I loved JSFiddle ever since I first used it. Being able to test something almost instantly and without littering my hard drive opened new possibilities for me. I use it daily for experiments, browser bug testcases, code snippet storage, code sharing and many other things. However, there were always a few things that bugged me:
- JSFiddle is very JS oriented, as you can tell even from the name itself
- JSFiddle is heavily server-side so there’s always at least the lag of an HTTP request every time you make an action. It makes sense not to run JS on every keystroke (JSBin does it and it’s super annoying, even caused me to fall in an infinite loop once) but CSS and HTML could be updated without any such problems.
- I’m a huge tabs fan, I hate spaces for indenting with a passion.
- Every time I want to test a considerable amount of CSS3, I need to include -prefix-free as a resource and I can’t save that preference or any other (like “No library”).
So what does dabblet have that similar apps don’t? Here’s a list:
- Realtime updates, no need to press a button or anything
- Saves everything to Github gists, so even if dabblet goes away (not that I plan to!) you won’t lose your data
- No page reloads even on saving, everything is XHR-ed
- Many familiar keyboard shortcuts
- Small inline previewers for many kinds of CSS values, in particular for: colors, absolute lengths, durations, angles, easing functions and gradients. Check them all in this dabblet.
- Automatically adds prefixes with -prefix-free, to speed up testing
- Use the Alt key and the up/down arrows to increment/decrement <length>, <time> and <angle> values.
- Dabblet is open source under a NPOSL 3.0 license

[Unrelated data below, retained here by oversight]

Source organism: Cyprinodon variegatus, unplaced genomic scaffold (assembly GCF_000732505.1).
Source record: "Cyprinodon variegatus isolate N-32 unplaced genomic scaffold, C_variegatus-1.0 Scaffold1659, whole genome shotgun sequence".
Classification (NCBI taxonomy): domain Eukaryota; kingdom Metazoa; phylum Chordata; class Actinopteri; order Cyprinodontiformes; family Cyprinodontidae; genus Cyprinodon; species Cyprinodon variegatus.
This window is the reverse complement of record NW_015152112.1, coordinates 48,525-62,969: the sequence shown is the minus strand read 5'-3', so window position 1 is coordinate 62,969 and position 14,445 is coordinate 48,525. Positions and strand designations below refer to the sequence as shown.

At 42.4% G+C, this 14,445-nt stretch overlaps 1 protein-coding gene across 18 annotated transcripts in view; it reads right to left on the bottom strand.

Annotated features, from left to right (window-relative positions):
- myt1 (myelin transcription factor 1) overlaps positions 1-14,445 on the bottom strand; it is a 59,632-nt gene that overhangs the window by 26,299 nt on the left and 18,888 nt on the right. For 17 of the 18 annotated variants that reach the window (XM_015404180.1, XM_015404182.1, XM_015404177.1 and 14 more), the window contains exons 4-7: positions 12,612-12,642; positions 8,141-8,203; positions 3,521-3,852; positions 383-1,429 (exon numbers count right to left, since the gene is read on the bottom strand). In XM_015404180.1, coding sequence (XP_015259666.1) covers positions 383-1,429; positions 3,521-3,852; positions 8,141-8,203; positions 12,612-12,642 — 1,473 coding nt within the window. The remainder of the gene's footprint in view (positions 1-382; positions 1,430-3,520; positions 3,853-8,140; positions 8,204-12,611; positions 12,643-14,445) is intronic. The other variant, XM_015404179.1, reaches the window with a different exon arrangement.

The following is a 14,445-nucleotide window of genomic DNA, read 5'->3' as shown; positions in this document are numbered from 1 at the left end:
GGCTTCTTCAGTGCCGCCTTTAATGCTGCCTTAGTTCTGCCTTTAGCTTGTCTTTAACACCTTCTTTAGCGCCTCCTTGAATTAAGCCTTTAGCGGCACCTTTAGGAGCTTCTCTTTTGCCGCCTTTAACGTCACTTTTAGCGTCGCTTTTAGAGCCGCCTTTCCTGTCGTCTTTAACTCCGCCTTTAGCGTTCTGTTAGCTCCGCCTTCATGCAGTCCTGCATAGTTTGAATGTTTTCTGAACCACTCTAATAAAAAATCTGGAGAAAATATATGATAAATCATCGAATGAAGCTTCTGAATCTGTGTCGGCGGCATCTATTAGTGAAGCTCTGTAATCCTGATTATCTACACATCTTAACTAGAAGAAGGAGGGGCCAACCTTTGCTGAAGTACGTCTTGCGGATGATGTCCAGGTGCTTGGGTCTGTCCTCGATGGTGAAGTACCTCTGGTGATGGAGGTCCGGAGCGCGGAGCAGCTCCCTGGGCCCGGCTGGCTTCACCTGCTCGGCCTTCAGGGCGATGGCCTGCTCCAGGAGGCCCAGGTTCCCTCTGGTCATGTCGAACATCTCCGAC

- You can save anonymously even when you are logged in
- Multiple view modes: Result behind code, Split views (horizontal or vertical), separate tabs. View modes can be saved as a personal preference or in the gists (as different demos may look better with different view modes)
- Editable even from an embedded iframe (to embed just use the same dabblet URL, it will be automatically adjusted through media queries)
- It’s currently not possible to see or link to older versions of a dabblet. You can of course use Github to view them.
- It currently only works in modern, CORS-enabled browsers. Essentially Chrome, Safari and Firefox. I intend to support Opera too, once Opera 12 comes out. As for IE, I’ll bother with it when a significant percentage of web developers start using it as their main browser. Currently, I don’t know anyone that does.
- It doesn’t yet work very well on mobile but I’m working on it and it’s a top priority
- You can’t yet add other scripts like LESS or remove -prefix-free.
- Hasn’t been tested in Windows very much, so not sure what issues it might have there.
Here are some dabblets that should get you started:
Roman Komarov helped tremendously by doing QA work on dabblet. Without his efforts, it would have been super buggy and much less polished.
I’d also like to thank David Storey for coming up with the name “dabblet” and for his support throughout these 3 weeks.
Update: Dabblet has its own twitter account now: Follow @dabblet